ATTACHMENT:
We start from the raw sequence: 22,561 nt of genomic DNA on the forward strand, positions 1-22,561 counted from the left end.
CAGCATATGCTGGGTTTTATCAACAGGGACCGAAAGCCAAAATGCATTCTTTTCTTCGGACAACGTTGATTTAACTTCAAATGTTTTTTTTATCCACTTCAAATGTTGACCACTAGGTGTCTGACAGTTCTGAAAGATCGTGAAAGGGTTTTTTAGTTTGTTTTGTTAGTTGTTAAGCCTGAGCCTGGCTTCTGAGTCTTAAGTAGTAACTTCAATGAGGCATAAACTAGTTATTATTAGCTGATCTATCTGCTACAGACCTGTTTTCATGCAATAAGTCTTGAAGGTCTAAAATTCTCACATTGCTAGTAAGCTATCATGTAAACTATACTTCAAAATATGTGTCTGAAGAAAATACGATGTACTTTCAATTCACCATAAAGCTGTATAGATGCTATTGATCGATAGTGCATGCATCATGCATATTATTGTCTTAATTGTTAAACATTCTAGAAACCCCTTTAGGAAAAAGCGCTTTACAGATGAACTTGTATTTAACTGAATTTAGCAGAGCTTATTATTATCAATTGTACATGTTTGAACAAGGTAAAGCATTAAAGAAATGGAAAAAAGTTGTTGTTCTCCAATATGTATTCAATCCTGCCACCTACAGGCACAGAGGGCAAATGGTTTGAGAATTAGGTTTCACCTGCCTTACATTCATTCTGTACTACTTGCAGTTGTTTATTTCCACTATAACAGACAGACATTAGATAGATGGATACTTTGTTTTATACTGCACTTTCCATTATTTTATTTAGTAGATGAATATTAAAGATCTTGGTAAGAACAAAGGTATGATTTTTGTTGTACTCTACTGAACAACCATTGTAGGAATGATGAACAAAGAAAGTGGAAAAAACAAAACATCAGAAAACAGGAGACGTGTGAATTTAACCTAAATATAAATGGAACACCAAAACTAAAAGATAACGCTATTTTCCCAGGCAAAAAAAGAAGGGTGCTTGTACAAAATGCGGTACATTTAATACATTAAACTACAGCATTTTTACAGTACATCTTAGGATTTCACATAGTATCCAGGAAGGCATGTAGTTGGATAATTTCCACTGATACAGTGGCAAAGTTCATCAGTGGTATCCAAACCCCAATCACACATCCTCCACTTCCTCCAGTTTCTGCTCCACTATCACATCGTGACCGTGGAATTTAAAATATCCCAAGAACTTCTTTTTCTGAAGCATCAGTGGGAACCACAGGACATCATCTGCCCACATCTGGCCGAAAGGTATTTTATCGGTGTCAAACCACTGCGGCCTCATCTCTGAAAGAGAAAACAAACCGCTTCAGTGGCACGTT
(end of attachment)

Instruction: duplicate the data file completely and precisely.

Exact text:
We start from the raw sequence: 22,561 nt of genomic DNA on the forward strand, positions 1-22,561 counted from the left end.
CAGCATATGCTGGGTTTTATCAACAGGGACCGAAAGCCAAAATGCATTCTTTTCTTCGGACAACGTTGATTTAACTTCAAATGTTTTTTTTATCCACTTCAAATGTTGACCACTAGGTGTCTGACAGTTCTGAAAGATCGTGAAAGGGTTTTTTAGTTTGTTTTGTTAGTTGTTAAGCCTGAGCCTGGCTTCTGAGTCTTAAGTAGTAACTTCAATGAGGCATAAACTAGTTATTATTAGCTGATCTATCTGCTACAGACCTGTTTTCATGCAATAAGTCTTGAAGGTCTAAAATTCTCACATTGCTAGTAAGCTATCATGTAAACTATACTTCAAAATATGTGTCTGAAGAAAATACGATGTACTTTCAATTCACCATAAAGCTGTATAGATGCTATTGATCGATAGTGCATGCATCATGCATATTATTGTCTTAATTGTTAAACATTCTAGAAACCCCTTTAGGAAAAAGCGCTTTACAGATGAACTTGTATTTAACTGAATTTAGCAGAGCTTATTATTATCAATTGTACATGTTTGAACAAGGTAAAGCATTAAAGAAATGGAAAAAAGTTGTTGTTCTCCAATATGTATTCAATCCTGCCACCTACAGGCACAGAGGGCAAATGGTTTGAGAATTAGGTTTCACCTGCCTTACATTCATTCTGTACTACTTGCAGTTGTTTATTTCCACTATAACAGACAGACATTAGATAGATGGATACTTTGTTTTATACTGCACTTTCCATTATTTTATTTAGTAGATGAATATTAAAGATCTTGGTAAGAACAAAGGTATGATTTTTGTTGTACTCTACTGAACAACCATTGTAGGAATGATGAACAAAGAAAGTGGAAAAAACAAAACATCAGAAAACAGGAGACGTGTGAATTTAACCTAAATATAAATGGAACACCAAAACTAAAAGATAACGCTATTTTCCCAGGCAAAAAAAGAAGGGTGCTTGTACAAAATGCGGTACATTTAATACATTAAACTACAGCATTTTTACAGTACATCTTAGGATTTCACATAGTATCCAGGAAGGCATGTAGTTGGATAATTTCCACTGATACAGTGGCAAAGTTCATCAGTGGTATCCAAACCCCAATCACACATCCTCCACTTCCTCCAGTTTCTGCTCCACTATCACATCGTGACCGTGGAATTTAAAATATCCCAAGAACTTCTTTTTCTGAAGCATCAGTGGGAACCACAGGACATCATCTGCCCACATCTGGCCGAAAGGTATTTTATCGGTGTCAAACCACTGCGGCCTCATCTCTGAAAGAGAAAACAAACCGCTTCAGTGGCACGTT